A billionaire media mogul has given the Democratic National Committee $7-million, believed to be the single largest donation ever to a political party.
The DNC also recently received a $5-million check from Hollywood producer Steve Bing that would otherwise have held the record.
"I hope that my contribution will inspire Democrats that are much richer than me to step up to the plate higher than me," said Power Rangers creator Haim Saban, the $7-million donor. "I will be very happy to be fifth in line."
Word of the seven-figure checks comes as President Bush prepares to sign a ban on such unlimited "soft money" contributions to political parties. It was passed by the Senate this week.
Anticipating the ban, DNC chairman Terry McAuliffe has been traveling the nation for several months raising money for a new party headquarters to rival that of the Republican National Committee.
The estimated $32-million building will feature state-of-the-art technology including computer systems and television and radio studios.
McAuliffe's sales pitch struck a chord with Saban, billionaire chairman of the Saban Capital Group and creator of the hit children's television show. Saban, a prolific giver to Democratic campaigns, sent his check in early February.
"The Democrats are in the Stone Age, the Republicans are in the 21st century" in technology, Saban said Friday. "We are for the most part a two-party nation and I thought it would be a disaster if one party were to play in an uneven playing field."
The checks take the DNC a long way toward its fundraising goal, spokeswoman Maria Cardona said. Fourteen donors have pledged most of the money needed for the new building, she said.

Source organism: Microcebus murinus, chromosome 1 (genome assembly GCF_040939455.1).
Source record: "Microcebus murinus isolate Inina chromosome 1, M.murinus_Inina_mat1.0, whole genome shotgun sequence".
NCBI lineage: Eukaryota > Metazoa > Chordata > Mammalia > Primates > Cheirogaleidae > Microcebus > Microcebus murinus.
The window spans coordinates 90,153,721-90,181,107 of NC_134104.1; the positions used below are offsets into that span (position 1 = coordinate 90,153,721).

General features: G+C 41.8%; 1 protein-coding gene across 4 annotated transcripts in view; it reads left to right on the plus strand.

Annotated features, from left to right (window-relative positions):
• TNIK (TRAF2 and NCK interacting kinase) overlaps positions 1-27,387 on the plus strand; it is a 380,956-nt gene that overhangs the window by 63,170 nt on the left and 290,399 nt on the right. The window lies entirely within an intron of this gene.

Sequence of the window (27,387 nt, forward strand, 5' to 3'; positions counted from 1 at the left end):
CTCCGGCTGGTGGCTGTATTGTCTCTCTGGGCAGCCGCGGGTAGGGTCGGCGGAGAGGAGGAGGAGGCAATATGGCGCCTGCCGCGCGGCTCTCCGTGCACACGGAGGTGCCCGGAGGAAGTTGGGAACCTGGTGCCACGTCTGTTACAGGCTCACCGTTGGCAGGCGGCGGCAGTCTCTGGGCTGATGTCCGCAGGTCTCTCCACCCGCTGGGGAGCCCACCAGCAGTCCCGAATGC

Several contributors, including labor unions, gave $1-million each.
The DNC plans to break ground on the building this spring and have it completed by December 2003, Cardona said.
Under the new campaign finance legislation, political parties cannot raise soft money after this fall's election or spend it after Dec. 31.
The DNC is talking with its lawyers about how it can use all the soft money it has raised for the building while meeting the spending deadline, Cardona said.
The previous party donation record was believed to be a $1.7-million check the Republican National Committee received from Amway Corp. in 1996 to build a TV studio.
Saban, who gave Democrats $1-million for the 2000 election, is chairman of McAuliffe's capital campaign. Saban said he has asked his friends to donate for the headquarters and gave a big check in part because "you better be willing to put your money where your mouth is."
Campaign finance watchdogs predict Saban's record will fall before the soft-money ban takes effect.